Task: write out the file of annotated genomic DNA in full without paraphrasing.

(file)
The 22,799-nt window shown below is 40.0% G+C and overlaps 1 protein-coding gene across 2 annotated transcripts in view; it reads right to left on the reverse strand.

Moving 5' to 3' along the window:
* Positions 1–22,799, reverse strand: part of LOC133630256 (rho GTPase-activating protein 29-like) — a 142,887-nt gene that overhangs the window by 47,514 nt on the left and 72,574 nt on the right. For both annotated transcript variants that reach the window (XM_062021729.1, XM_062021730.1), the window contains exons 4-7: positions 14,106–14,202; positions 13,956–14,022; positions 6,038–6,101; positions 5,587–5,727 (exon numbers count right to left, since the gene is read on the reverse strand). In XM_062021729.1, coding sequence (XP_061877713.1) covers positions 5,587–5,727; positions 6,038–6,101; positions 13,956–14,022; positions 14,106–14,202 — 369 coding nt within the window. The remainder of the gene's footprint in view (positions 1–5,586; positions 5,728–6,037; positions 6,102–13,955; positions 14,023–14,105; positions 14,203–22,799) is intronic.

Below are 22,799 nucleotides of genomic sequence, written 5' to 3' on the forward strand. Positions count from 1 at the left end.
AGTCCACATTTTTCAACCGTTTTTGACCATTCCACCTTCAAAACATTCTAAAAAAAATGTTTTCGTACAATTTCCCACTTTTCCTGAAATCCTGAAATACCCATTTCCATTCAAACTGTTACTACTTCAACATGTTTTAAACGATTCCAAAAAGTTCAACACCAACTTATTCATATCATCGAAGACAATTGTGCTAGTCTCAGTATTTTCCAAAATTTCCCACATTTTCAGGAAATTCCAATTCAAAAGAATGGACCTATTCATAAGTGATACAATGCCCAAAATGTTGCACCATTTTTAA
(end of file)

The 22,799-nt window shown below is 40.0% G+C and overlaps 1 protein-coding gene across 2 annotated transcripts in view; it reads right to left on the reverse strand.

Moving 5' to 3' along the window:
* Positions 1–22,799, reverse strand: part of LOC133630256 (rho GTPase-activating protein 29-like) — a 142,887-nt gene that overhangs the window by 47,514 nt on the left and 72,574 nt on the right. For both annotated transcript variants that reach the window (XM_062021729.1, XM_062021730.1), the window contains exons 4-7: positions 14,106–14,202; positions 13,956–14,022; positions 6,038–6,101; positions 5,587–5,727 (exon numbers count right to left, since the gene is read on the reverse strand). In XM_062021729.1, coding sequence (XP_061877713.1) covers positions 5,587–5,727; positions 6,038–6,101; positions 13,956–14,022; positions 14,106–14,202 — 369 coding nt within the window. The remainder of the gene's footprint in view (positions 1–5,586; positions 5,728–6,037; positions 6,102–13,955; positions 14,023–14,105; positions 14,203–22,799) is intronic.

Below are 22,799 nucleotides of genomic sequence, written 5' to 3' on the forward strand. Positions count from 1 at the left end.
AGTCCACATTTTTCAACCGTTTTTGACCATTCCACCTTCAAAACATTCTAAAAAAAATGTTTTCGTACAATTTCCCACTTTTCCTGAAATCCTGAAATACCCATTTCCATTCAAACTGTTACTACTTCAACATGTTTTAAACGATTCCAAAAAGTTCAACACCAACTTATTCATATCATCGAAGACAATTGTGCTAGTCTCAGTATTTTCCAAAATTTCCCACATTTTCAGGAAATTCCAATTCAAAAGAATGGACCTATTCATAAGTGATACAATGCCCAAAATGTTGCACCATTTTTAA